The latest right-wing disinformation campaign, all over the far-right media
is that 70 percent of California's doctors are boycotting Obamacare. Is it true? Of course not. Is anything the Washington Examiner
, WND, or Breitart publishes true?
The LA Times's Michael Hiltzik has the full debunking. By doing real reporting, Hiltzik found out that as far as anyone is keeping track, more than 80 percent of the state's practicing physicians participate in the health plans on the exchange, and will be available to enrollees.
The "boycott" claim originated with Richard Pollock, a reporter at the conservative Washington Examiner, whose piece doesn't appear to reflect how the California exchange actually works.
"That article was wrong," says Molly Weedn, spokeswoman for the CMA. "We have no idea how many doctors are participating. We don't collect that data."
In fact, Pollock's sourcing for the data in his original article, which appeared Dec. 6, is highly questionable, if not flat-out worthless. Pollock revised his story on Tuesday after he got called on it by the CMA. He now says there's no organized boycott. But he's still seems to have the story wrong.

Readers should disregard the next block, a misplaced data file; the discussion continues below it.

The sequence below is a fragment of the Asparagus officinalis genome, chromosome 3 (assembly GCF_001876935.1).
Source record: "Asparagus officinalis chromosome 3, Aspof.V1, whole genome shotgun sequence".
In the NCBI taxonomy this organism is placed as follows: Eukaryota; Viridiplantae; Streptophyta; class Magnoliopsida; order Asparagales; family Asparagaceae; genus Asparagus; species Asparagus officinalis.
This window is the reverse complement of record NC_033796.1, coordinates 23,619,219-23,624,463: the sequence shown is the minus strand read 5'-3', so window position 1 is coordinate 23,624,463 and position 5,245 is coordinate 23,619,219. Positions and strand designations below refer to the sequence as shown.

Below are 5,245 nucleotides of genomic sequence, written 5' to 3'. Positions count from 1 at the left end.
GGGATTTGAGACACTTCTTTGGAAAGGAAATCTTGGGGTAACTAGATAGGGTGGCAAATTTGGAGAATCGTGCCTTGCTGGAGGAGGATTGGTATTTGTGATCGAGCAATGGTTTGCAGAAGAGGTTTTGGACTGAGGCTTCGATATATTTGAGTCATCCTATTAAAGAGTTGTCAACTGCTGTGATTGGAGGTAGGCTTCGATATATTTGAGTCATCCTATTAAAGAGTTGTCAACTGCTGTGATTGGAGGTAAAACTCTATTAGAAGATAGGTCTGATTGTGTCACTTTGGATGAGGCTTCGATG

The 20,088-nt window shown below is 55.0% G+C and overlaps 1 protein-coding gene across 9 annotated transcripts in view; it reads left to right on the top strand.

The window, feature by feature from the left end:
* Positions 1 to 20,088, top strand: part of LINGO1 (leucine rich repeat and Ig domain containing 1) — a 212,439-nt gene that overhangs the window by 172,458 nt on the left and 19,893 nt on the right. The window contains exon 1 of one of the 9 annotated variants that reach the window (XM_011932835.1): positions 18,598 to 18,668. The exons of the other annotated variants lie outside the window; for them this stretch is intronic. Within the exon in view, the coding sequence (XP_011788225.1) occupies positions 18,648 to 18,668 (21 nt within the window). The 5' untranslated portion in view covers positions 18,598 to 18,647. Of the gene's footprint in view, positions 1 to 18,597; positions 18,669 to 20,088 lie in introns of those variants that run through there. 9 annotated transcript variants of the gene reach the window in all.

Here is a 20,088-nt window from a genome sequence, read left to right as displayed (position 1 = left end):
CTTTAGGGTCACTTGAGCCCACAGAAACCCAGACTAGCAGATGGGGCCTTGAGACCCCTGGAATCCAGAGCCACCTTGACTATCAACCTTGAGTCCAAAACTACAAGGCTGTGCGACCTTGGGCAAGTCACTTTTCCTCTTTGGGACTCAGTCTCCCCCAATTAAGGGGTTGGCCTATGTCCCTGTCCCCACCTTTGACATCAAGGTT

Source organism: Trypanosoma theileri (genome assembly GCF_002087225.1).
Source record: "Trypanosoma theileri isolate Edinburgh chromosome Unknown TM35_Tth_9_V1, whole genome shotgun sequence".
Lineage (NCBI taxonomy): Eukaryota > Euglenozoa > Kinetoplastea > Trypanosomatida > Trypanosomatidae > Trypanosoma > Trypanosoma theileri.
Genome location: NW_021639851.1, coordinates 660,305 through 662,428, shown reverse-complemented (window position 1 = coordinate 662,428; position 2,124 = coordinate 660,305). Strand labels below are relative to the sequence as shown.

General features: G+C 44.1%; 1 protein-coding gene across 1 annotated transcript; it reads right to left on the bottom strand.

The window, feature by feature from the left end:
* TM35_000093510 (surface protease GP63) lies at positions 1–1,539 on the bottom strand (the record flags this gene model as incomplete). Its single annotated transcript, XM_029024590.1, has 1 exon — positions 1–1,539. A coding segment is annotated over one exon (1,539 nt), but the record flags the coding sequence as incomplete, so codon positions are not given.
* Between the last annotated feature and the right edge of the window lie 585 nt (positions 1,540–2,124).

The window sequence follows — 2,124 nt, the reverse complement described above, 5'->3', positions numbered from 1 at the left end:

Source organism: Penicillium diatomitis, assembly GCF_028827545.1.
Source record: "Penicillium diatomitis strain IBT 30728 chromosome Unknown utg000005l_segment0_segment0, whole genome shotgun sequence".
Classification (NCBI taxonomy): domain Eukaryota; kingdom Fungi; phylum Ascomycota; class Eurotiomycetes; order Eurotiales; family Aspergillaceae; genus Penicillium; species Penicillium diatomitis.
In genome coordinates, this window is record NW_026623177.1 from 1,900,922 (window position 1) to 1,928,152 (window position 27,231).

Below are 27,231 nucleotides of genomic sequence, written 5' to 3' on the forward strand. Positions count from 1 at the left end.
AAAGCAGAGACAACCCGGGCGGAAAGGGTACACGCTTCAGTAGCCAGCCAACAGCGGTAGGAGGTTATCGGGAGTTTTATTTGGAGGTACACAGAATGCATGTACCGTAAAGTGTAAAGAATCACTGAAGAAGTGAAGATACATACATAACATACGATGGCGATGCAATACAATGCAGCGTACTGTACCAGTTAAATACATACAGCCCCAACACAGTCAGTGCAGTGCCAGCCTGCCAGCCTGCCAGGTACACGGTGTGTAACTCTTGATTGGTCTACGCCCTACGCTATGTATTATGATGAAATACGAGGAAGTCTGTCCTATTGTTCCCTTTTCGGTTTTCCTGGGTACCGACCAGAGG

Pollock talked to "a half-dozen" insurance brokers and agents in the state, he says. But there's no way individual insurance agencies can have an idea of what's happening across the state, particularly a state as large as California. Pollock also talked to the president of the California Medical Association, Dr. Richard Thorp, who's own organization doesn't keep track of this kind of information, as the spokeswoman said above. When Pollock suggested the 70 percent figure to Thorp, he answered that "it wouldn't surprise" him. That was the extent of Pollock's confirmation of the boycott, a wild hunch from one individual who had no access to necessary information.
Pollock walked back part of the story, saying that instead of an organized boycott, this is a spontaneous one. But, as Hiltzik says:
What he should say isn't that "California's budding doctor rebellion" is "spontaneous," but that it's spurious. It exists in the mind of the Washington Examiner and has spread, like an epidemic, to a bunch of other susceptible patients in the news world. It should never have started, and it's high time it was eradicated.